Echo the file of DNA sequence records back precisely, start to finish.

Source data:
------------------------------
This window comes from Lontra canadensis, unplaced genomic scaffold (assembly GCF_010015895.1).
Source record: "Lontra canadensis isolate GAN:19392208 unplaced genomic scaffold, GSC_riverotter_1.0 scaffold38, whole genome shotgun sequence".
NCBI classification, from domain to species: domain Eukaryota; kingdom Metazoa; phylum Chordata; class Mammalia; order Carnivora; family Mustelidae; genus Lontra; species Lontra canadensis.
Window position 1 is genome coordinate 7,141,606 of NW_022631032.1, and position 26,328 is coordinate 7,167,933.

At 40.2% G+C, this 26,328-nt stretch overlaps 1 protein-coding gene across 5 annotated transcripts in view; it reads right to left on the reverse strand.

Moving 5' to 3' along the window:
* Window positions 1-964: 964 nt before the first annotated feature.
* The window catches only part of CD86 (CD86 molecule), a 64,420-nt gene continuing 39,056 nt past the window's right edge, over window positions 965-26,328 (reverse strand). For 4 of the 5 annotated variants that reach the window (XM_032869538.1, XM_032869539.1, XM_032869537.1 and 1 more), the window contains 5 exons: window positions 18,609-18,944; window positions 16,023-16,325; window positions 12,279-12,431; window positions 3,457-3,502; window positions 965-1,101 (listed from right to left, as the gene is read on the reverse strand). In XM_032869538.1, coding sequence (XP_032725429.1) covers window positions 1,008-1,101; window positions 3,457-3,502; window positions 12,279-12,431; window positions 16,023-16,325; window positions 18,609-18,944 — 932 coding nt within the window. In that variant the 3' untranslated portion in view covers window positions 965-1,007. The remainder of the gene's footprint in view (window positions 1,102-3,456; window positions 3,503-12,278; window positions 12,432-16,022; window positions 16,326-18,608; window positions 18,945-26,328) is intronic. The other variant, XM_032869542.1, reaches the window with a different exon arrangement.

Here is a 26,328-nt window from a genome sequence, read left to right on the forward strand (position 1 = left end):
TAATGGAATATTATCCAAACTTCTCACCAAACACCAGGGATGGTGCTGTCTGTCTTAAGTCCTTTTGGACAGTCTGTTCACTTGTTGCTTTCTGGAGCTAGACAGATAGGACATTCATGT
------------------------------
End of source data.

This window comes from Lontra canadensis, unplaced genomic scaffold (assembly GCF_010015895.1).
Source record: "Lontra canadensis isolate GAN:19392208 unplaced genomic scaffold, GSC_riverotter_1.0 scaffold38, whole genome shotgun sequence".
NCBI classification, from domain to species: domain Eukaryota; kingdom Metazoa; phylum Chordata; class Mammalia; order Carnivora; family Mustelidae; genus Lontra; species Lontra canadensis.
Window position 1 is genome coordinate 7,141,606 of NW_022631032.1, and position 26,328 is coordinate 7,167,933.

At 40.2% G+C, this 26,328-nt stretch overlaps 1 protein-coding gene across 5 annotated transcripts in view; it reads right to left on the reverse strand.

Moving 5' to 3' along the window:
* Window positions 1-964: 964 nt before the first annotated feature.
* The window catches only part of CD86 (CD86 molecule), a 64,420-nt gene continuing 39,056 nt past the window's right edge, over window positions 965-26,328 (reverse strand). For 4 of the 5 annotated variants that reach the window (XM_032869538.1, XM_032869539.1, XM_032869537.1 and 1 more), the window contains 5 exons: window positions 18,609-18,944; window positions 16,023-16,325; window positions 12,279-12,431; window positions 3,457-3,502; window positions 965-1,101 (listed from right to left, as the gene is read on the reverse strand). In XM_032869538.1, coding sequence (XP_032725429.1) covers window positions 1,008-1,101; window positions 3,457-3,502; window positions 12,279-12,431; window positions 16,023-16,325; window positions 18,609-18,944 — 932 coding nt within the window. In that variant the 3' untranslated portion in view covers window positions 965-1,007. The remainder of the gene's footprint in view (window positions 1,102-3,456; window positions 3,503-12,278; window positions 12,432-16,022; window positions 16,326-18,608; window positions 18,945-26,328) is intronic. The other variant, XM_032869542.1, reaches the window with a different exon arrangement.

Here is a 26,328-nt window from a genome sequence, read left to right on the forward strand (position 1 = left end):
TAATGGAATATTATCCAAACTTCTCACCAAACACCAGGGATGGTGCTGTCTGTCTTAAGTCCTTTTGGACAGTCTGTTCACTTGTTGCTTTCTGGAGCTAGACAGATAGGACATTCATGT